Julee Cruise : The Voice of Love/Three Demos

Julee Cruise The Voice of Love review

There’s simply no way to dissociate most of the music Julee Cruise has released from the much broader discussion of David Lynch’s inimitable TV series Twin Peaks. She features in all iterations of Lynch’s eldritch-horror-meets-Peyton-Place-meets-Revolutionary Road story, from its primary theme (“Falling,” which exists in its most primitive form on the first of these two Sacred Bones reissues, Three Demos) to deeper, darker songs like “Questions in a World of Blue” and “She Would Die For Love” (the latter of which provides the long-debated film Fire Walk With Me its theme as an instrumental). Finally Cruise’s music returns in Twin Peaks: The Return, where “The World Spins” is performed diegetically, at the Bang Bang Bar/Roadhouse, just after a truly shocking climactic moment that calls into question the central motivation of Twin Peaks’ story and main character.

But Cruise is not simply a vehicle for songwriting ideas David Lynch and his longtime composer Angelo Badalamenti could not realize themselves. She is her own distinct musical persona, and while it may be difficult for Twin Peaks fans to separate her from it, those who don’t know the show or its various extensions can—and should—take the opportunity these reissues offer to embrace her music. (I say this while watching the Criterion Collection edition of Fire Walk With Me, but I cannot stress how much Peaks ephemera are inessential to enjoyment of Cruise’s work.)

The Voice of Love is perhaps the purest realization of Julee Cruise, and it’s the record people unaware of or deliberately adverse to Twin Peaks are likely to enjoy the most. Songs like “This Is Our Night” and “Kool Kat Walk” require only an appreciation of jazz-accented synthpop (with gothic around the edges), and dreamlike vocals a la Cocteau Twins or This Mortal Coil, to like. The album itself takes the listener into a dark but not unwelcoming world of romantic wonder with an unshakable sense of loss at its core. This is exactly in line with the intentions Cruise and Badalamenti had for the project, which materialized after Twin Peaks ended and wouldn’t even be associated with the show if not for reasons noted above.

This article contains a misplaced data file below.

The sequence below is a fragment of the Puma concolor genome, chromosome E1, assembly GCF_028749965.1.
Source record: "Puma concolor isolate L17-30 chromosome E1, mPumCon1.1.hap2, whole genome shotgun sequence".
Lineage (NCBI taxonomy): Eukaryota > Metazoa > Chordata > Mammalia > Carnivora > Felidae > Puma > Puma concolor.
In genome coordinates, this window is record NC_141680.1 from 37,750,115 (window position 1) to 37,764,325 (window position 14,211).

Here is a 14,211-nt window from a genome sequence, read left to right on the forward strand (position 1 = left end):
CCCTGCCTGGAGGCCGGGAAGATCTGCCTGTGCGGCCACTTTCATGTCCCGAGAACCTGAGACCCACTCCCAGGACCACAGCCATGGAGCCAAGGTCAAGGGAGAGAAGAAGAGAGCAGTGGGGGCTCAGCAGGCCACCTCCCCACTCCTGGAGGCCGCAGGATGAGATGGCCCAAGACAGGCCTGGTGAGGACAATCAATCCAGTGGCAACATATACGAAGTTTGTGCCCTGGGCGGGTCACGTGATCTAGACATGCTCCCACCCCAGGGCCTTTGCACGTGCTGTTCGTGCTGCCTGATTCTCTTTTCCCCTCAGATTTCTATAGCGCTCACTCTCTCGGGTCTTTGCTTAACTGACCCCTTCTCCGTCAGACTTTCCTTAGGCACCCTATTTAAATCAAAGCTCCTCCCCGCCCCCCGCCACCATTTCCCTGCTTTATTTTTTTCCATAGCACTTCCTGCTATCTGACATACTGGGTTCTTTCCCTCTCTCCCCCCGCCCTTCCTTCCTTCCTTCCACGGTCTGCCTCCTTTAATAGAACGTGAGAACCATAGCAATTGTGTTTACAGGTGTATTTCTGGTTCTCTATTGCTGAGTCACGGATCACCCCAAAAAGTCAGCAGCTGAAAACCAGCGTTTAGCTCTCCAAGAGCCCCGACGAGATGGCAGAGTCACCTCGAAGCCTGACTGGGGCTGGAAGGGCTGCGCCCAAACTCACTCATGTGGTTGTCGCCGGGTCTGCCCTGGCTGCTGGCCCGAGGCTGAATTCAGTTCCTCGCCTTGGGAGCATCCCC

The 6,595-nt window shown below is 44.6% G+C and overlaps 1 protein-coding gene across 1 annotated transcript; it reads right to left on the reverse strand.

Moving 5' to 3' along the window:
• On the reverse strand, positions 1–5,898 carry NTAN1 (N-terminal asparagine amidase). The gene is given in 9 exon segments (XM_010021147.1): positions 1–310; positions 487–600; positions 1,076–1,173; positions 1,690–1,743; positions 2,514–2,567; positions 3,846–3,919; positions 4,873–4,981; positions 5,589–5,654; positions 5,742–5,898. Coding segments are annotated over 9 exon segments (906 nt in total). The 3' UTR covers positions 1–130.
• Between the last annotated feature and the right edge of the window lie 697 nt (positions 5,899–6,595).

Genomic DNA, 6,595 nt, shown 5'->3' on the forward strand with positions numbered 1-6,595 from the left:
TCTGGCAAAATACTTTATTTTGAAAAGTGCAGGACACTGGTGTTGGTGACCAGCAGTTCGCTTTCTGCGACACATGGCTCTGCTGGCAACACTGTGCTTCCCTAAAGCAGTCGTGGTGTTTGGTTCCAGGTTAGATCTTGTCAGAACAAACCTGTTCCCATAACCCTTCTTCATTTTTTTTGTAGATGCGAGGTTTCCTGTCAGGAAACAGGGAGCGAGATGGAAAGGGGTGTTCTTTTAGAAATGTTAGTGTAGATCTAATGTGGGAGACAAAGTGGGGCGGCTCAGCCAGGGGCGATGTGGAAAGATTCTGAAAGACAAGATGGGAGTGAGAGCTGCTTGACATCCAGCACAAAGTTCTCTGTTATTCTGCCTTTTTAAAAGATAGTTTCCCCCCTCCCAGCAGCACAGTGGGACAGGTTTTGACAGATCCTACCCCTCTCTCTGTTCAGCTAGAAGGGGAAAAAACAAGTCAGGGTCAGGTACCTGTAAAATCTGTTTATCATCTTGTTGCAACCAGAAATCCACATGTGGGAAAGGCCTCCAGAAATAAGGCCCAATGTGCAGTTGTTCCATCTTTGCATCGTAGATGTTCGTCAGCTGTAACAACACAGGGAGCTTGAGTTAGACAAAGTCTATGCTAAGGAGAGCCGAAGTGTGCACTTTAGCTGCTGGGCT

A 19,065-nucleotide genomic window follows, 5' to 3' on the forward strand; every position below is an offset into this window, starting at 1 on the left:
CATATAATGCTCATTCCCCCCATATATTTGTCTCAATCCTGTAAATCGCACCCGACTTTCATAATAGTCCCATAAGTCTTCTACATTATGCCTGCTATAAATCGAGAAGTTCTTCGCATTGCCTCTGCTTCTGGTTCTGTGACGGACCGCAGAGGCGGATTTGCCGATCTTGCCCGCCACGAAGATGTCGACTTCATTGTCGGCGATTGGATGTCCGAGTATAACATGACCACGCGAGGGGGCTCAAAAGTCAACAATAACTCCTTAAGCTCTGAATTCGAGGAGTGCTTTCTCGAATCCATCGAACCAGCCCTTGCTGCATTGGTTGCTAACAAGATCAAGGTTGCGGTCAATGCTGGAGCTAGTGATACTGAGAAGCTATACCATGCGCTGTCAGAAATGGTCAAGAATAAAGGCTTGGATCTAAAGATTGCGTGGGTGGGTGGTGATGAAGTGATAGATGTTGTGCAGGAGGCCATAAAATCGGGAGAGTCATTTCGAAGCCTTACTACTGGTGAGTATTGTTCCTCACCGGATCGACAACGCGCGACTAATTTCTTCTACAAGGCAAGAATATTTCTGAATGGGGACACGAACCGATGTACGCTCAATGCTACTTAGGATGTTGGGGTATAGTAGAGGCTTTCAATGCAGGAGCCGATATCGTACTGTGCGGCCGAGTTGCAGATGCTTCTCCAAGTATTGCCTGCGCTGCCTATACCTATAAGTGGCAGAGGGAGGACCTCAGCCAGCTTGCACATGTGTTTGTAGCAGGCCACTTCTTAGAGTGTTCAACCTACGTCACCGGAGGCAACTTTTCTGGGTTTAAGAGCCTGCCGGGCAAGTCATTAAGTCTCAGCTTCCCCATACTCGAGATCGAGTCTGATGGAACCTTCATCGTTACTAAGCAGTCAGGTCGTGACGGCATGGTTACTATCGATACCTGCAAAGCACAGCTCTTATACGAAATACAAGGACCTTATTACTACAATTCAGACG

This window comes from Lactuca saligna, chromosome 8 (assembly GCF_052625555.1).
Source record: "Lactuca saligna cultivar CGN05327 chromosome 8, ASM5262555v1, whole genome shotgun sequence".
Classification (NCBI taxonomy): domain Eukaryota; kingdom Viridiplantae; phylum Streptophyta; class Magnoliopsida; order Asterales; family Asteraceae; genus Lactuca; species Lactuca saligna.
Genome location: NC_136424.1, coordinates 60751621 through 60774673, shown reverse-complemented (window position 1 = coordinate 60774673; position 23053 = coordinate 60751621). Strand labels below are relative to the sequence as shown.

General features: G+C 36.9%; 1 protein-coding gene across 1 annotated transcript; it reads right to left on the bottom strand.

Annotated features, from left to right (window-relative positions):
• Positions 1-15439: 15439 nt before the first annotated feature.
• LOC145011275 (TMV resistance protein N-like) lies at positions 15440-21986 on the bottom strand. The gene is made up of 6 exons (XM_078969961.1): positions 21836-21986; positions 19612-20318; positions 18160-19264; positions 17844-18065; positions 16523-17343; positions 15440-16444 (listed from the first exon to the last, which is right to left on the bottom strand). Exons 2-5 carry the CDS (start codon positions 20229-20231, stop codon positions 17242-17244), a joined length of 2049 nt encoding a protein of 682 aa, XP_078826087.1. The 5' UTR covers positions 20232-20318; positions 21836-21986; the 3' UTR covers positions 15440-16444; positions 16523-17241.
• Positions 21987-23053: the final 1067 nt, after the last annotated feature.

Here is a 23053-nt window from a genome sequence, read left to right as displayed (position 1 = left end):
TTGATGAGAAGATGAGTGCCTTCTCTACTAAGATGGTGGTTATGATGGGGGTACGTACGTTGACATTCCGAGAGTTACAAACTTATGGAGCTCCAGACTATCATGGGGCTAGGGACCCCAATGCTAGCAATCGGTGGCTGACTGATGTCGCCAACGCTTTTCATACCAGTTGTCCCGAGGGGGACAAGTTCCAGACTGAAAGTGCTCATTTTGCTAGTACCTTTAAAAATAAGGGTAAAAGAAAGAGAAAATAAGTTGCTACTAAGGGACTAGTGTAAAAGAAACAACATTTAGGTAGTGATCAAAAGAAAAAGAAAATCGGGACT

In some ways, “She Would Die For Love” serves as apotheosis to The Voice of Love. It is a mournful tune, with understated saxophone supporting the short story of a woman who knows doom is in the handful of dust she’ll receive, but carrying a readiness for it one wouldn’t necessarily expect of someone in such a situation. You can apply that to Laura Palmer if you wish, but it fits any ill-fated lover of any generation. Elsewhere on the album, Cruise and Badalamenti explore similar themes, like the Jesus & Mary Chain-esque “Until The End Of The World” and the sweet slow burn of “Movin In On You.” The bottom line of The Voice of Love is that it works with or without association to the Twin Peaks universe.

The same can’t be said of Three Demos, and not just because it includes “Falling,” theme of all three Twin Peaks seasons. “Floating” isn’t anywhere in Peaks but feels and sounds like it should, with lyrics (particularly the haunting spoken-word intro, unique to the demo) that speak to the obsession and flawed romanticism around which so much of Lynch’s most iconic work revolves: “Ever since you kissed my eyes, I find myself alive,” Cruise speaks, before reverting to her inimitable angel voice. “Love has set our hearts aflame.” Who can tell if such fire is something that anyone can withstand? Little needs to be said about “Falling” that hasn’t been already, but its inherent quality remains without the iconic bassline of its finished version.

Although the digital version of these records is all your currently turntable-deprived scribe has heard, Sacred Bones’ bona fides in producing quality vinyl releases and reissues are well known, so I’m sure the vinyl of Voice is fantastic, and on mp3 one can tell the Demos have been cleaned up and improved without adding any bells and whistles. Hopefully this will incite people to seek other works by Julee Cruise, because she is a talent worthy of notice outside her connection to Lynch’s TV masterpiece. But if nothing else, people can now hear The Voice of Love in a context intended by its makers. The musical world Julee Cruise created with undeniable help from Badalamenti and Lynch is well worth entering, and these reissues provide the perfect opportunity to do exactly that.

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